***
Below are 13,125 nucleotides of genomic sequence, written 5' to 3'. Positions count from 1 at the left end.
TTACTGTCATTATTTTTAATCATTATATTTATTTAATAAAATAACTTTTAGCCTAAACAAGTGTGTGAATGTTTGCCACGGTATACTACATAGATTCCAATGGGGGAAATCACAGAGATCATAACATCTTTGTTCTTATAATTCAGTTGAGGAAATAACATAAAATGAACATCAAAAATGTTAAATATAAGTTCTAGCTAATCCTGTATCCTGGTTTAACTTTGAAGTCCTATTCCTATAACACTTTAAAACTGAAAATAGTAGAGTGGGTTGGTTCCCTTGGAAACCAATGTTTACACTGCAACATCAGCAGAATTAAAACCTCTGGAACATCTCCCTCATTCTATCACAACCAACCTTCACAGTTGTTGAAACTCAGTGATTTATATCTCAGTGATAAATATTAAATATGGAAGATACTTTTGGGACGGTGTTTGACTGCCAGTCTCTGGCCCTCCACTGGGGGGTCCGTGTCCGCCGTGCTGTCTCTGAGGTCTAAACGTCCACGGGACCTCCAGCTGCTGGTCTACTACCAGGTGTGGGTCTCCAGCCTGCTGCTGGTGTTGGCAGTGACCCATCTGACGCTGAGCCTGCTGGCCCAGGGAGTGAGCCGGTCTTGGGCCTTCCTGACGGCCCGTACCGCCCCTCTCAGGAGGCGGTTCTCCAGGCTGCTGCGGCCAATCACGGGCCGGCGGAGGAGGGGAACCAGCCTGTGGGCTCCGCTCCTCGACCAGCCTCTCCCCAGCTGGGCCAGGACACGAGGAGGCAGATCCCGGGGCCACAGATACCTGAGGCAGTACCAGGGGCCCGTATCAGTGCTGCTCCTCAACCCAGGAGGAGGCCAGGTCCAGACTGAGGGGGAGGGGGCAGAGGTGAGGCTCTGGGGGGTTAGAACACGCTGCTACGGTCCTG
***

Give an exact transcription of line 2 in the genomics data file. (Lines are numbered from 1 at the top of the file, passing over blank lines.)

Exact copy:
TTACTGTCATTATTTTTAATCATTATATTTATTTAATAAAATAACTTTTAGCCTAAACAAGTGTGTGAATGTTTGCCACGGTATACTACATAGATTCCAATGGGGGAAATCACAGAGATCATAACATCTTTGTTCTTATAATTCAGTTGAGGAAATAACATAAAATGAACATCAAAAATGTTAAATATAAGTTCTAGCTAATCCTGTATCCTGGTTTAACTTTGAAGTCCTATTCCTATAACACTTTAAAACTGAAAATAGTAGAGTGGGTTGGTTCCCTTGGAAACCAATGTTTACACTGCAACATCAGCAGAATTAAAACCTCTGGAACATCTCCCTCATTCTATCACAACCAACCTTCACAGTTGTTGAAACTCAGTGATTTATATCTCAGTGATAAATATTAAATATGGAAGATACTTTTGGGACGGTGTTTGACTGCCAGTCTCTGGCCCTCCACTGGGGGGTCCGTGTCCGCCGTGCTGTCTCTGAGGTCTAAACGTCCACGGGACCTCCAGCTGCTGGTCTACTACCAGGTGTGGGTCTCCAGCCTGCTGCTGGTGTTGGCAGTGACCCATCTGACGCTGAGCCTGCTGGCCCAGGGAGTGAGCCGGTCTTGGGCCTTCCTGACGGCCCGTACCGCCCCTCTCAGGAGGCGGTTCTCCAGGCTGCTGCGGCCAATCACGGGCCGGCGGAGGAGGGGAACCAGCCTGTGGGCTCCGCTCCTCGACCAGCCTCTCCCCAGCTGGGCCAGGACACGAGGAGGCAGATCCCGGGGCCACAGATACCTGAGGCAGTACCAGGGGCCCGTATCAGTGCTGCTCCTCAACCCAGGAGGAGGCCAGGTCCAGACTGAGGGGGAGGGGGCAGAGGTGAGGCTCTGGGGGGTTAGAACACGCTGCTACGGTCCTG